The FSA has raised concerns that investors are being sold self-invested personal pensions when a personal pension or stakeholder may be equally appropriate and potentially cheaper.
The regulator has carried out a small thematic project to review financial planning advice which has highlighted worries that advisers are recommending Sipps purely on the basis that they offer a wider fund choice and not because they allow self-selection of assets.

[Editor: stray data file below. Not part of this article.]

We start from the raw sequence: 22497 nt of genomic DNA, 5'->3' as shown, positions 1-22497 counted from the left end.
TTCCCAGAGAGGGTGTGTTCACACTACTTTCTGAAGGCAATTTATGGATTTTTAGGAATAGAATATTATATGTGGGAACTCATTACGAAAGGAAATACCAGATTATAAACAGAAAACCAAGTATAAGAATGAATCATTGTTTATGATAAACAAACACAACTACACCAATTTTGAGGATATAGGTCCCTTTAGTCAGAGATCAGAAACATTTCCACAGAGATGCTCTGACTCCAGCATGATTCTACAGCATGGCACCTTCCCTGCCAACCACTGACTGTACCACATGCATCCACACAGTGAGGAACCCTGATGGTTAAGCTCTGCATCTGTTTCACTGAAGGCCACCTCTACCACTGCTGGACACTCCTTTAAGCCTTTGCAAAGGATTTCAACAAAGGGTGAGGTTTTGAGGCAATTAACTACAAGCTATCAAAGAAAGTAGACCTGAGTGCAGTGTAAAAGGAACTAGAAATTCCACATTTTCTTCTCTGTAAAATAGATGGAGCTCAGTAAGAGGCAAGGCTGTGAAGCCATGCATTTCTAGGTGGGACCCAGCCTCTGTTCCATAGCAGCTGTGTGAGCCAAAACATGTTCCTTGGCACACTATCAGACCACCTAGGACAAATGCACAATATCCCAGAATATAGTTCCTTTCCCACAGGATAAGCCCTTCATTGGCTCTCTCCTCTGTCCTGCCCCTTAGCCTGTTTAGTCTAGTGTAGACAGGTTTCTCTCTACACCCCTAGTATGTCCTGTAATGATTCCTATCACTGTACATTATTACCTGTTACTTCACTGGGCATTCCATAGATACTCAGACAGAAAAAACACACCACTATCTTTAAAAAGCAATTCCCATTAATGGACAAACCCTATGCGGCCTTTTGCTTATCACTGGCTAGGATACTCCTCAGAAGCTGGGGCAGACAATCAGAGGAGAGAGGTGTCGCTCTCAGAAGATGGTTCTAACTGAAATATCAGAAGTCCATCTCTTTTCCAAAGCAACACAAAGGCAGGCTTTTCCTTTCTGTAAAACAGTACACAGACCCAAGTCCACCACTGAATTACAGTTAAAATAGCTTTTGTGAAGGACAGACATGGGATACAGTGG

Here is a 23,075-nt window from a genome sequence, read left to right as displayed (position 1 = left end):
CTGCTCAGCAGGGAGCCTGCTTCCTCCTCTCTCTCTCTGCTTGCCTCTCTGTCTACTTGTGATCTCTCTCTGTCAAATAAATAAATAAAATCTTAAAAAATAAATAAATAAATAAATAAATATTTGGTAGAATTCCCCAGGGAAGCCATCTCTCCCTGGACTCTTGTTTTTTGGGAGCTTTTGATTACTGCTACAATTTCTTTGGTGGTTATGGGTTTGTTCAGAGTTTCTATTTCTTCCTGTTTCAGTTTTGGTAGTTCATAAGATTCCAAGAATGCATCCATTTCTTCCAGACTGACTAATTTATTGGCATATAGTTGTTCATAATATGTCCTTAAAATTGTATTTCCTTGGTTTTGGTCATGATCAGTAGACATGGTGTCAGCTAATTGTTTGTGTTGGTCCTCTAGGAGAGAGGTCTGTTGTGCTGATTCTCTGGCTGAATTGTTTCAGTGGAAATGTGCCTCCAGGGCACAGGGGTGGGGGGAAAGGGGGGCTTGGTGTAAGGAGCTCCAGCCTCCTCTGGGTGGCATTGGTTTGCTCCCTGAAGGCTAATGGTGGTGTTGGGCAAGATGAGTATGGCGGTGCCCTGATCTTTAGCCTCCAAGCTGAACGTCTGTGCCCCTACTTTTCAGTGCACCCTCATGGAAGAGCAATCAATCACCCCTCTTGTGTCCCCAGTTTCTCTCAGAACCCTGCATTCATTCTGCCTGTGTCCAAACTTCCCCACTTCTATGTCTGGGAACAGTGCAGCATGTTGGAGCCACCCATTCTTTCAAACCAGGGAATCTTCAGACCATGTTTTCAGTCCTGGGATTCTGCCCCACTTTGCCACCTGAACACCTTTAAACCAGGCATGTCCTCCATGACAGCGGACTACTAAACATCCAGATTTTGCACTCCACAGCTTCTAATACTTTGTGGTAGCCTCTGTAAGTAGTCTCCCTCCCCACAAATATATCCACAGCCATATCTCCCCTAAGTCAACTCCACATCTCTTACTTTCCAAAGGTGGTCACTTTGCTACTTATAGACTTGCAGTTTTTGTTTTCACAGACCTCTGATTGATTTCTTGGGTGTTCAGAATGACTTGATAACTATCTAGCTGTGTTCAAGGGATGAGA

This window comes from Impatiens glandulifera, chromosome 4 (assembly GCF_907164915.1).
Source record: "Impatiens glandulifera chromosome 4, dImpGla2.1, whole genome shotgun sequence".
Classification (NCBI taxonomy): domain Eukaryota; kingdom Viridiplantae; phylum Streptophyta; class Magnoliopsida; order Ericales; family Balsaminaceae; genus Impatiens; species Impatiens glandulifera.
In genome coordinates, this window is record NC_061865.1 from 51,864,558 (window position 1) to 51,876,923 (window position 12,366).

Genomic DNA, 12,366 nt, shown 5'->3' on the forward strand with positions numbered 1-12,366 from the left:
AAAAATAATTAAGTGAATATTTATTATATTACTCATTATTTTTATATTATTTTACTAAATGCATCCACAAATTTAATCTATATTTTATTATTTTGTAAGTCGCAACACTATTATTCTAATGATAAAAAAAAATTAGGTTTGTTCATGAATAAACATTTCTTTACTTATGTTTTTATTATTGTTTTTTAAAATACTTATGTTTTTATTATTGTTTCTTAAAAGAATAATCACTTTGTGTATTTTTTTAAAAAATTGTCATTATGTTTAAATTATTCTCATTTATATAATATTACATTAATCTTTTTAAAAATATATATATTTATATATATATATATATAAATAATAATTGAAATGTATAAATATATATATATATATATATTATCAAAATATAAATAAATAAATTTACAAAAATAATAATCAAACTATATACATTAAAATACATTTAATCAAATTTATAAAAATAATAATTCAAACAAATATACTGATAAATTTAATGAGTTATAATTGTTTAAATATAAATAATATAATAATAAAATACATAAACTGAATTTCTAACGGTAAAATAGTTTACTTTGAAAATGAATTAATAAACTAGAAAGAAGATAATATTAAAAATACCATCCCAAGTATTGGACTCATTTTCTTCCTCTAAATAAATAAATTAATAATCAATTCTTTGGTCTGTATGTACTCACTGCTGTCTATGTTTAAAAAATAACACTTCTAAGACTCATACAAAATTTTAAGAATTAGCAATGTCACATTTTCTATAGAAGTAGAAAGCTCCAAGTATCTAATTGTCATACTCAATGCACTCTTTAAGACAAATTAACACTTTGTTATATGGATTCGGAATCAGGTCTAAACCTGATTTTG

The FSA says: “Under these circumstances, a stakeholder or personal pension may equally satisfy a customer’s needs, potentially at a lower cost.”
It stresses that RU64 applies to Sipp advice so advisers must provide evidence that the arrangement is at least as suitable as stakeholder and be able to show that the investor requires the potentially greater investment flexibility of Sipps.
Hargreaves Lansdown head of pension research Tom McPhail says: “We need to move on from this myth that Sipps are necessarily more expensive than other forms of pensions.”